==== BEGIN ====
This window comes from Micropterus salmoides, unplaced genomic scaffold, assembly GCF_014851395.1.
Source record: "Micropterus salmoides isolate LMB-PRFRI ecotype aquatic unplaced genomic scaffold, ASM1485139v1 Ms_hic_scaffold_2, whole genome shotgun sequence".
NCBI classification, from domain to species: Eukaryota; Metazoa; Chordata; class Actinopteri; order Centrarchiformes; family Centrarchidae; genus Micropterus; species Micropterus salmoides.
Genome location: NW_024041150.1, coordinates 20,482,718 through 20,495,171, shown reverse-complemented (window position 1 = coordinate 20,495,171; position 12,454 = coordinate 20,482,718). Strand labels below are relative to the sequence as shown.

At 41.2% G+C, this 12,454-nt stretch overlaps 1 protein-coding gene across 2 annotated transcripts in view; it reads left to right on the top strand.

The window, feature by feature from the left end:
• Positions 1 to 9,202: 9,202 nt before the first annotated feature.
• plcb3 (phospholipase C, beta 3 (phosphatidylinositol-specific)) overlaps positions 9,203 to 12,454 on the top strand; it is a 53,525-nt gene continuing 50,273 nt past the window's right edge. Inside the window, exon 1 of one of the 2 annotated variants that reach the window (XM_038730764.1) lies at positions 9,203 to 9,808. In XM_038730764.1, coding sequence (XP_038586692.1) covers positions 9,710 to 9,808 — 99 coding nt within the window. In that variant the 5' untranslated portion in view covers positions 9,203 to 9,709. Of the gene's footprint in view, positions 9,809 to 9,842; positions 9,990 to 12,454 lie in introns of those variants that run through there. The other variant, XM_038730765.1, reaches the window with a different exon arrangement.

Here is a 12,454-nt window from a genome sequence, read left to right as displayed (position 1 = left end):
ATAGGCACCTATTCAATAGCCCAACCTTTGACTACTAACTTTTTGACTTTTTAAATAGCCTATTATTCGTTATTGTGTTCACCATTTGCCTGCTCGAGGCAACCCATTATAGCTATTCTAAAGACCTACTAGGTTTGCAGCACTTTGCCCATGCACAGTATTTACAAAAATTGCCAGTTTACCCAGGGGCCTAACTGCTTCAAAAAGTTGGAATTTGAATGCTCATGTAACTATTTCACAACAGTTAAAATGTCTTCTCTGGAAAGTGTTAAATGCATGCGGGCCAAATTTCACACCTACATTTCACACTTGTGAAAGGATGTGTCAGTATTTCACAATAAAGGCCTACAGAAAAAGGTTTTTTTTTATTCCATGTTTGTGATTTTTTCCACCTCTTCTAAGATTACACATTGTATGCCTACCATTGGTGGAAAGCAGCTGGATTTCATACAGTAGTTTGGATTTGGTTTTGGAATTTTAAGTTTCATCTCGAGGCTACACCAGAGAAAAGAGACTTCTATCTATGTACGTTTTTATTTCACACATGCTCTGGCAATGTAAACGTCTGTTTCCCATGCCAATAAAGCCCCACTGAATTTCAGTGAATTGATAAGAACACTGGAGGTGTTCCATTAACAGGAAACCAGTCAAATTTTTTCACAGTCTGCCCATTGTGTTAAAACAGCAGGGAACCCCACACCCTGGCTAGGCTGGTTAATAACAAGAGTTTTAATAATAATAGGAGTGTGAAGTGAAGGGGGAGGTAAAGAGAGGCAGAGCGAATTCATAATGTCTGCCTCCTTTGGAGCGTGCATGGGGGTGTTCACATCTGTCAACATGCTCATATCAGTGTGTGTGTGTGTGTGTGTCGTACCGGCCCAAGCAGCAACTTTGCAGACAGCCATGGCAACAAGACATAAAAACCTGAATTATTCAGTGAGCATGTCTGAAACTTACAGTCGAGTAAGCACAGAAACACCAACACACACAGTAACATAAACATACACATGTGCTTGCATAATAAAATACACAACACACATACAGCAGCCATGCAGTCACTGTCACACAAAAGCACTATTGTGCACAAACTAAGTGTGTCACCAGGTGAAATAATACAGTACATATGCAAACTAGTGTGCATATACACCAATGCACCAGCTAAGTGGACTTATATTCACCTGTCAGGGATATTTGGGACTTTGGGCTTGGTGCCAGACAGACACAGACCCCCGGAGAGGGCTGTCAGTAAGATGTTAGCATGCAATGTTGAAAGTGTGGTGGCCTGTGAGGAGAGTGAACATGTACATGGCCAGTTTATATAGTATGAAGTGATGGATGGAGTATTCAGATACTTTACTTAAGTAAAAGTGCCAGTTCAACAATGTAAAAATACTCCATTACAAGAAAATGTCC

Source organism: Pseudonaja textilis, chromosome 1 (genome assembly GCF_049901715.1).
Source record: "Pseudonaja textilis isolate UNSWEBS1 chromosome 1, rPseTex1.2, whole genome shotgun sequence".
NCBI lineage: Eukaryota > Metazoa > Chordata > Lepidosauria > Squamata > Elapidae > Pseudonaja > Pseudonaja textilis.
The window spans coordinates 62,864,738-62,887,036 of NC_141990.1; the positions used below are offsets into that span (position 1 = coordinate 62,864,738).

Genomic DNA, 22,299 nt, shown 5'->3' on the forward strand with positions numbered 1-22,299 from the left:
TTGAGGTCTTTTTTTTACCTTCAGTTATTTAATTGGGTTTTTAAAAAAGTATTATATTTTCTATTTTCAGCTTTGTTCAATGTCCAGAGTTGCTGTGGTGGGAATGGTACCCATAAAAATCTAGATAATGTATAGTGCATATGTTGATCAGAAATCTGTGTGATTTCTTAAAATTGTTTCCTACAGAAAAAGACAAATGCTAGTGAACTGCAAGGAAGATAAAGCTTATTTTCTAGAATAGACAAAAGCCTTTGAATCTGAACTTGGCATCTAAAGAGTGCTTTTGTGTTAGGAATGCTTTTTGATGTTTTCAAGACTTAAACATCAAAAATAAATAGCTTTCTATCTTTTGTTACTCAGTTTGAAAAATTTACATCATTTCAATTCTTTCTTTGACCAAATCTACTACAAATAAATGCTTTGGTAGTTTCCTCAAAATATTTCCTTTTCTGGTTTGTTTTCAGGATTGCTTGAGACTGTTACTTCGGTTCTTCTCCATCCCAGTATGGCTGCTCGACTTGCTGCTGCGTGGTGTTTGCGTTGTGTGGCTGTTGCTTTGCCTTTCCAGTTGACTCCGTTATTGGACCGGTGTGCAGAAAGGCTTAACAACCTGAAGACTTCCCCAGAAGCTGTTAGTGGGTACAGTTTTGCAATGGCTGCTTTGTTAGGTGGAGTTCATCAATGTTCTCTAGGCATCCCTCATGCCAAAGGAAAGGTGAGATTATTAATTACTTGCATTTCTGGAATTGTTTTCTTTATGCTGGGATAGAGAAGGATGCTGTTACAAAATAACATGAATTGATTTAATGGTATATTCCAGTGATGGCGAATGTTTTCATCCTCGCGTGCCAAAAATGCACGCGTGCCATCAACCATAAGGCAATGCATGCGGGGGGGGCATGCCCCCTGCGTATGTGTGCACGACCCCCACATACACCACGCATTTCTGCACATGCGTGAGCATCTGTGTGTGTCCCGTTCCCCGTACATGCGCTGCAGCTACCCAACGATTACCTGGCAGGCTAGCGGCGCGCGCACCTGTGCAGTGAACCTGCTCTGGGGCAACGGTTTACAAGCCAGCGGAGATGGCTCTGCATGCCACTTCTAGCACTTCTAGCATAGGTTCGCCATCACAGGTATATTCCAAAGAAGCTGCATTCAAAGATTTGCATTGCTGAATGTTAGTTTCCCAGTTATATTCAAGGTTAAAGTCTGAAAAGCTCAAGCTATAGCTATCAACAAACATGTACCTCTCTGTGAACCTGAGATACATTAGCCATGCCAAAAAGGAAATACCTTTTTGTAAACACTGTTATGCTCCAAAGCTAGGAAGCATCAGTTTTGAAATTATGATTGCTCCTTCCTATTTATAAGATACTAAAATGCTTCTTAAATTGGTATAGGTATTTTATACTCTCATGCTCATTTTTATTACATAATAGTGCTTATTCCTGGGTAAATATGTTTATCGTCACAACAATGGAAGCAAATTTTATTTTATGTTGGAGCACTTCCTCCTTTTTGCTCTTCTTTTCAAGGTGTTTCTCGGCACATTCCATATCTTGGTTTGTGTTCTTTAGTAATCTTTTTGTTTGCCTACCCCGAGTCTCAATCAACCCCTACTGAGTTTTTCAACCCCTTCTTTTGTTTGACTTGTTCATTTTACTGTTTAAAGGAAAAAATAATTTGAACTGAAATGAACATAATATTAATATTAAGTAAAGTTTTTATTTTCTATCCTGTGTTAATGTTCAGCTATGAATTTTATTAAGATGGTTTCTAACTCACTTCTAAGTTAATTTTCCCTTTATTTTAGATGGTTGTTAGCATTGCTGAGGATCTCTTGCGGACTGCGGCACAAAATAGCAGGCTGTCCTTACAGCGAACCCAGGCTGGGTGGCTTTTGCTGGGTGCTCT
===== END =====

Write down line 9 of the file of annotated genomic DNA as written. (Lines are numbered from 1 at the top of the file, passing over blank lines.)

Here is a 12,454-nt window from a genome sequence, read left to right as displayed (position 1 = left end):